The contract catering industry through healthy eyes

As the full-time nutritionist for Gather & Gather, Kate Taylor sees the foodservice industry from a slightly different perspective. The number of government initiatives relating to nutrition and best practices for foodservice companies has increased her workload in the past eighteen months. Kate discusses the challenges and rewards of working as a nutritionist in the industry

Health and nutrition have become major drivers for policy change in the UK and the Department of Health’s Responsibility Deal has acted as a beacon for businesses to review their approach to the provision of foodservice. Yet, the debate is often split between recognition of the broader scope towards health in society, and the practicalities of customer expectation. Within the foodservice industry there are increasing numbers of retailers and caterers alike undertaking major reviews of food development and promotion of health.

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Kate occupies a dynamic role within Gather & Gather, having been part of a successful brand re-launch and the mobilisation of a new leadership team. So what role does she see the foodservice industry playing in terms of responding constructively to this trend?

“The contract catering industry is in an interesting position at the moment, we are in continual competition with the high street retailers but the daily changing menus that we offer to clients make us and the way we operate very different. In regards to the Responsibility Deal we’ve been involved in some new pledges (such as one to reduce customer salt intake through specific items procured), however, I feel from my experience, a lot of the pledges have been generated by people who haven’t worked actively in the food industry, in particular contract catering. We try and support as many pledges as possible but some aren’t commercially possible as a business, especially with daily changing menus. For that reason, I would like to look at ways of raising the profile of contract catering in relation to the government and public health. I think it is important for others to understand what it is like to work in the contract catering industry and the challenges that lie within it.

“We are in constant competition with the high street but we have the added challenge of changing our menu daily, to satisfy our customer base which is generally the same. We are flexible in letting our sites choose what dishes they serve but we do understand the strict regulations that each site must follow, especially when it comes to calorie or allergen labelling, because of these it’s not always possible for us to provide as much nutritional information as people may expect. High street retailers with static menus and central production kitchens can take time to plan and roll out this detailed product information to all their locations.”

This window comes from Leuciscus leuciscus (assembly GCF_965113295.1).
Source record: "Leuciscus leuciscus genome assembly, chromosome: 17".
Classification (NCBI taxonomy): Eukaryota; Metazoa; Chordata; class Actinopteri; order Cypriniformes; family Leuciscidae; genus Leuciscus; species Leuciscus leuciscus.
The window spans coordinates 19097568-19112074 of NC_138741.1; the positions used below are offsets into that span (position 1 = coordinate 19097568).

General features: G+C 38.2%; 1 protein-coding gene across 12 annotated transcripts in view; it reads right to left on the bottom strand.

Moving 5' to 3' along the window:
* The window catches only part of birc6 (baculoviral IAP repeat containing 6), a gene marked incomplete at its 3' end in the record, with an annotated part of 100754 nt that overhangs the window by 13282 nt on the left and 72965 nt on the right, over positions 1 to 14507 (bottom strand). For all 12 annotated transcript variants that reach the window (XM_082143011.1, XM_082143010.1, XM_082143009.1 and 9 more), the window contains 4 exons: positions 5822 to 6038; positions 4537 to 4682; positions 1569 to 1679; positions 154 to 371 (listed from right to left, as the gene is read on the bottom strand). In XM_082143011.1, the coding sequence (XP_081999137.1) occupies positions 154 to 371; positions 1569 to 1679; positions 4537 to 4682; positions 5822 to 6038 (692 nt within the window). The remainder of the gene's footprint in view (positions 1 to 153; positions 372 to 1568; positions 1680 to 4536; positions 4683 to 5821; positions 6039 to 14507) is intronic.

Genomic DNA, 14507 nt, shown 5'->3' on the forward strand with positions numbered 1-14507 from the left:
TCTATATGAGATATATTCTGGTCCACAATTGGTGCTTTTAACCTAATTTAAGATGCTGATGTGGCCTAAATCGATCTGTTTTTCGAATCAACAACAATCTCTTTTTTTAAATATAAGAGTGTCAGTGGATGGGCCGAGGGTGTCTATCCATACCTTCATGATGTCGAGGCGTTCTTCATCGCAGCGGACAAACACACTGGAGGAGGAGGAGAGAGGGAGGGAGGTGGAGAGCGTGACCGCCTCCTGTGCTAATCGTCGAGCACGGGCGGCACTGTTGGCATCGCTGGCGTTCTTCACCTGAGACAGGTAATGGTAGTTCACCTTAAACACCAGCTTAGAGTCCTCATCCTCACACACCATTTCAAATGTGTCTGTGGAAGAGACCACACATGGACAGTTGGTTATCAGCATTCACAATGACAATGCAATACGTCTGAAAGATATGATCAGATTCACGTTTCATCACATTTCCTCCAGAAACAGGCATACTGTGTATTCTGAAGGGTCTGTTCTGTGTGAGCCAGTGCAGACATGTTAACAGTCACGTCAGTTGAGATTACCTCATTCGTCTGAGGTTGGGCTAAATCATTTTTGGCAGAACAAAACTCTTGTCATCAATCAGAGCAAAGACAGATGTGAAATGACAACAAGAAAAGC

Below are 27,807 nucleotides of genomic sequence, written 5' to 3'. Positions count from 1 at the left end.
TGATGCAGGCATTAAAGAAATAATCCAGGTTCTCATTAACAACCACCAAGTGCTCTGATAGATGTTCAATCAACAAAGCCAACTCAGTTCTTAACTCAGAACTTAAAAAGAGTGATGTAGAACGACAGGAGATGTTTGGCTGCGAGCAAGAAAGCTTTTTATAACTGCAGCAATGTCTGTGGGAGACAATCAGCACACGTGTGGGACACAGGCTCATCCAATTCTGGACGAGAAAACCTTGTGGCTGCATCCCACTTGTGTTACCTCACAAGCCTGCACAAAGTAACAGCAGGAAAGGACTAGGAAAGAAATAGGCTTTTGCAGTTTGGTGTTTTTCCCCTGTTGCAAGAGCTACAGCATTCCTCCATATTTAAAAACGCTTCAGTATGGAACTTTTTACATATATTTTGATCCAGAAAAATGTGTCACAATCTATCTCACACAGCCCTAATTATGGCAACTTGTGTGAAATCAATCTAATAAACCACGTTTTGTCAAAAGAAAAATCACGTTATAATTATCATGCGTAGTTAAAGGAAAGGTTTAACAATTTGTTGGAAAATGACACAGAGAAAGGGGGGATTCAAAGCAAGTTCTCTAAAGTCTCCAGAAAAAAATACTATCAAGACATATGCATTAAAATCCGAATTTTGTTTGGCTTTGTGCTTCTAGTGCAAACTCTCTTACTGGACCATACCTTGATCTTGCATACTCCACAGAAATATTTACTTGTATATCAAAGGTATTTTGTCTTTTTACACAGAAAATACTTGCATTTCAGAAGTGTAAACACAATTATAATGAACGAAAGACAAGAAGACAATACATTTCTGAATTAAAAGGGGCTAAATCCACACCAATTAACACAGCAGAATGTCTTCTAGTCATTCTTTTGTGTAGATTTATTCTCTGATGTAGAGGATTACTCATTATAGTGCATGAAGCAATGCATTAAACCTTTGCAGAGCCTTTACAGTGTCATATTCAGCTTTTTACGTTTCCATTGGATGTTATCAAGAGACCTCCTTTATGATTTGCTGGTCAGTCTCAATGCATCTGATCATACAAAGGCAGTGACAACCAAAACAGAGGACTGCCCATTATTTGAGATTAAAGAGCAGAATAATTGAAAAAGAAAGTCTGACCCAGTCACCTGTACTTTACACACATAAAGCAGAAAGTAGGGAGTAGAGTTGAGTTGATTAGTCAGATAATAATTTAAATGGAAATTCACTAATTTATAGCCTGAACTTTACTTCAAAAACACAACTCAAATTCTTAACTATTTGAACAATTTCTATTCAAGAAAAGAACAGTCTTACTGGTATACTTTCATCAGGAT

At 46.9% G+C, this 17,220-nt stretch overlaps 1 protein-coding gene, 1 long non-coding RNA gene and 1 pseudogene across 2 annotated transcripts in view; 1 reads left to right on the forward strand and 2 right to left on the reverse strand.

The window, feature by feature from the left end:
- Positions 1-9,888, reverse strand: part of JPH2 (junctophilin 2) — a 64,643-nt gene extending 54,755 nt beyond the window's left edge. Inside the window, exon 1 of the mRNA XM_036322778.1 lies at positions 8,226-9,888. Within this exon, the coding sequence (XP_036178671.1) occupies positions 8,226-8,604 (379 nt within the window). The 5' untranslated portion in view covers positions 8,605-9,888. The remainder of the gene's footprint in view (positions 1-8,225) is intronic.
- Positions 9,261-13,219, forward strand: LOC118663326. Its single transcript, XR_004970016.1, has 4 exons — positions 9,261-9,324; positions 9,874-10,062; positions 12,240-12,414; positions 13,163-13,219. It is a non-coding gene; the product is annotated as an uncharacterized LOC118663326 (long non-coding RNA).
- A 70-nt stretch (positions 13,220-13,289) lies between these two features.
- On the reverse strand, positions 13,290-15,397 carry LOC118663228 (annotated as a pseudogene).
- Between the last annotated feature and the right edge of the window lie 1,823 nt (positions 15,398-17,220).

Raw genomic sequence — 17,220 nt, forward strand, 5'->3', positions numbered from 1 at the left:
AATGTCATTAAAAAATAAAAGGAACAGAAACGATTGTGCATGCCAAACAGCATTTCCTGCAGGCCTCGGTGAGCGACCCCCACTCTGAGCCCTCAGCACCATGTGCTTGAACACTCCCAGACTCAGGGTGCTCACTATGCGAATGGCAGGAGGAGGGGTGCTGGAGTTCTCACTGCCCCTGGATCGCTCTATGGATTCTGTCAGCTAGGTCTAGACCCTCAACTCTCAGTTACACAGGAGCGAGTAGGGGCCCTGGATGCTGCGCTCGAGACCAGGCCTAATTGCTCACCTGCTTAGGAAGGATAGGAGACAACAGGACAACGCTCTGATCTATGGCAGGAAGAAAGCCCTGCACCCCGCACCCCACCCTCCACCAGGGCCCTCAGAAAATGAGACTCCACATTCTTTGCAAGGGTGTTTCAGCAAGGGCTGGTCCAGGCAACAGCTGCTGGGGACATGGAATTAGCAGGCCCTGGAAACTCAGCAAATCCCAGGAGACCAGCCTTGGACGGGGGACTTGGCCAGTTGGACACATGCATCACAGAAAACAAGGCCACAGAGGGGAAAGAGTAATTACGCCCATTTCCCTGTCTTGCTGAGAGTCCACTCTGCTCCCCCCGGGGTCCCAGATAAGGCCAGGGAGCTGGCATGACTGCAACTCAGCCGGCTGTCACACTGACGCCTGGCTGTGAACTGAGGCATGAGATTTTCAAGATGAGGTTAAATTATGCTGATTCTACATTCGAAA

When asked about the future of her role and nutrition in the industry, Kate’s response is positive;

“I think health is going to be closer aligned to sustainability regarding sourcing and provenance. Education of nutrition needs to be looked at on all fronts. As a catering company we also have to react to what trends are prominent and imminent so I know my job will reflect that too. My prediction of one food trend that will continue to grow is that of the Asian market – its one that I promote too – simple ingredients, cooked quickly with flavours added through spices.”

Originally born in Australia, Kate left the country after secondary school to travel and gain work experience in different parts of the world. By the time she found her way to London she decided this was the city where she wanted to get her degree. “I had always had an interest in science but hadn’t really decided what area I would go into,” she reflects, “I liked the sound of the university courses and that was really all it took. I ended up liking the classes so much I made my degree a double one: Human Nutrition and Sports Science.”

While studying, she started working part-time in MITIE as a helpdesk operator. She noticed that within her course studies, there wasn’t much advice for nutritionists on what to do after they graduated. Having applied to the typical NHS routes and seeing there was a shortage of jobs, she decided to approach the catering arm of MITIE to see whether there may be a position for her there.

“I qualified as a nutritionist around the same time that Allister (Richards) had joined as MD of the catering team. It was good timing because he decided to give me an opportunity despite not having prior experience in foodservice. It took me around a year to settle into the catering business but once I realized the scope of what I could do, I couldn’t be happier with the opportunity.”

What makes nutrition special to Kate is the fact that she can help people. Working in the foodservice sector for a company like Gather & Gather gives her a special vantage point;
“I had the chance to develop the company’s food philosophy with our Food Director, Jim Norris. Our food philosophy encompasses how we deal with salt, sugar and fat as well as our cooking methods, sourcing and how we provide dietary information and informed choices. We have also started developing our own range of healthy food items under the Gather & Live range. I would say that in the past eighteen months I’ve seen a rise in interest on health from both prospective and current clients. More and more prospective clients have had health and nutrition as an area of focus when their contracts are up for tender. It reflects the current health trend on the high street and a general greater awareness of nutrition.”

For more information please contact Nicole Thompson on nicole.thompson@epmagazine.co.uk or call 020 7025 1862.

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